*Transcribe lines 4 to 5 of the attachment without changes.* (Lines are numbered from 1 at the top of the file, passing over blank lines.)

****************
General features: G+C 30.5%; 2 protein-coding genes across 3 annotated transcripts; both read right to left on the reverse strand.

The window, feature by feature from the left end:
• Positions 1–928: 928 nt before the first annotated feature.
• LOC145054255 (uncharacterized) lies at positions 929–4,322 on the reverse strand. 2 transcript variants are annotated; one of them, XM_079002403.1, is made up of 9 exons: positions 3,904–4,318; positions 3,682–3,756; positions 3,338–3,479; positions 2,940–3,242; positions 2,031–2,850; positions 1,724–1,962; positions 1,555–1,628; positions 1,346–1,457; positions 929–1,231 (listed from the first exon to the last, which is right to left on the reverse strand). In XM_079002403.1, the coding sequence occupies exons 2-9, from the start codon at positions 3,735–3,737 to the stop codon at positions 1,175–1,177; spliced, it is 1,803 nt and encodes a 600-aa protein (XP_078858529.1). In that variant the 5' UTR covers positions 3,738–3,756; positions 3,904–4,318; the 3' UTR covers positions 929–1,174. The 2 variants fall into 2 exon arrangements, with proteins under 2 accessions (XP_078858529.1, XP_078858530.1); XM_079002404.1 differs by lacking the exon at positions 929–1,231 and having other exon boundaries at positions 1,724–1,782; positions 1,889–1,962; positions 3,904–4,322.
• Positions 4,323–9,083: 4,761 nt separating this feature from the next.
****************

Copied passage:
• LOC145054255 (uncharacterized) lies at positions 929–4,322 on the reverse strand. 2 transcript variants are annotated; one of them, XM_079002403.1, is made up of 9 exons: positions 3,904–4,318; positions 3,682–3,756; positions 3,338–3,479; positions 2,940–3,242; positions 2,031–2,850; positions 1,724–1,962; positions 1,555–1,628; positions 1,346–1,457; positions 929–1,231 (listed from the first exon to the last, which is right to left on the reverse strand). In XM_079002403.1, the coding sequence occupies exons 2-9, from the start codon at positions 3,735–3,737 to the stop codon at positions 1,175–1,177; spliced, it is 1,803 nt and encodes a 600-aa protein (XP_078858529.1). In that variant the 5' UTR covers positions 3,738–3,756; positions 3,904–4,318; the 3' UTR covers positions 929–1,174. The 2 variants fall into 2 exon arrangements, with proteins under 2 accessions (XP_078858529.1, XP_078858530.1); XM_079002404.1 differs by lacking the exon at positions 929–1,231 and having other exon boundaries at positions 1,724–1,782; positions 1,889–1,962; positions 3,904–4,322.
• Positions 4,323–9,083: 4,761 nt separating this feature from the next.